What is Asexual reproduction in Plants?
Asexual reproduction in plants is a form of reproduction where a new plant is produced without the fusion of male and female gametes.
There are about 5 or 7 types of asexual reproduction, which are also the methods in which plants are reproduced asexually.
In asexual reproduction, the plant produced is genetically identical to the parent because it’s produced from a lone parent.
Advantages of Asexual reproduction in Plants
There are advantages of asexual reproduction in plants, and a few disadvantages as well.
For the scope of this article, we’ll be discussing some advantages of asexual reproduction.
In the asexual reproduction of plants, the new plants resemble exactly the parents from which they were produced.
This is an advantage, as the qualities borne by the parents are passed on to the offspring without any variation.
Also, it is possible to obtain several generations of a particular kind of plant with some special desired quality.
Plants mature faster
The new plants that are produced by asexual reproduction mature faster than those produced by sexual means.
Since one parent is required in asexual reproduction, reproduction is quick and energy is better used.
The cuttings from the adult plant (parent) produce progeny that matures faster than in sexual reproduction where the young plant (seedling) is grown from the seed of the parent plant.
Reproduction is influenced by limited factors
In the asexual reproduction of plants, reproduction is easy and not influenced by many factors unlike sexual reproduction
For example, asexual reproduction does not depend on processes such as pollination, fertilization, and the dispersal of fruits and seeds.
These processes occur only by the intervention of external agents which are not bound to be available when needed.
But for asexual reproduction, the plant depends on its own activity to reproduce asexually.
Asexually produced plants have a better survival rate
Both sexually and asexually produced plants can survive provided the conditions are favorable for growth.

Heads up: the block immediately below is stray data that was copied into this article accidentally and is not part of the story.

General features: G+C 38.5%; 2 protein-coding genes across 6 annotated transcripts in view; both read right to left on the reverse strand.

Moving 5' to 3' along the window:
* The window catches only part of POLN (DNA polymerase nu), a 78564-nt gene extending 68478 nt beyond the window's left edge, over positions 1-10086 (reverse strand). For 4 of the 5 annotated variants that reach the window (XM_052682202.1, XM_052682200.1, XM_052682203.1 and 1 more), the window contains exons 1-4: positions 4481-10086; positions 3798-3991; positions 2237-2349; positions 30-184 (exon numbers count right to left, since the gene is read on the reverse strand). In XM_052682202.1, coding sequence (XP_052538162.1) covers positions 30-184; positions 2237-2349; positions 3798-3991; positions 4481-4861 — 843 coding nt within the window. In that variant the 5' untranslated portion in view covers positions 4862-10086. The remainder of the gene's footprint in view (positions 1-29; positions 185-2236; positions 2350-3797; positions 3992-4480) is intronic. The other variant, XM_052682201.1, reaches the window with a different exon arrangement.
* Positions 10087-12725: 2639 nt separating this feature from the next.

While sexually produced plants have both genetic properties of parents and can help in survival, they can’t be compared to asexually produced plants.
The new plants from asexual reproduction are able to obtain nourishment from their parent plants and so are able to survive temporarily unsuitable conditions.
In sexual reproduction, germinating seeds have only a limited amount of stored food and under unfavorable conditions may not be able to compete for their germination.
Asexual reproduction is not wasteful
Asexual reproduction, unlike reproduction from seeds, does not result in the indiscriminate and widespread distribution of new plants, a process that is often accompanied by the wastage of a large number of offspring.
On the other hand, it often gives rise to dense clumps of plants that do not encourage competitors.
However, these clumps are very persistent and difficult to eradicate, should the plants in question be ‘weeds’
Asexual reproduction in plants is very effective in producing healthy new plants since quality can be well controlled.
Since there’s human interference, production can be well managed.
Mass production was the main challenge in the past, but with the advancements in technology and machines for planting crops commercially, it’s now far better than sexual reproduction.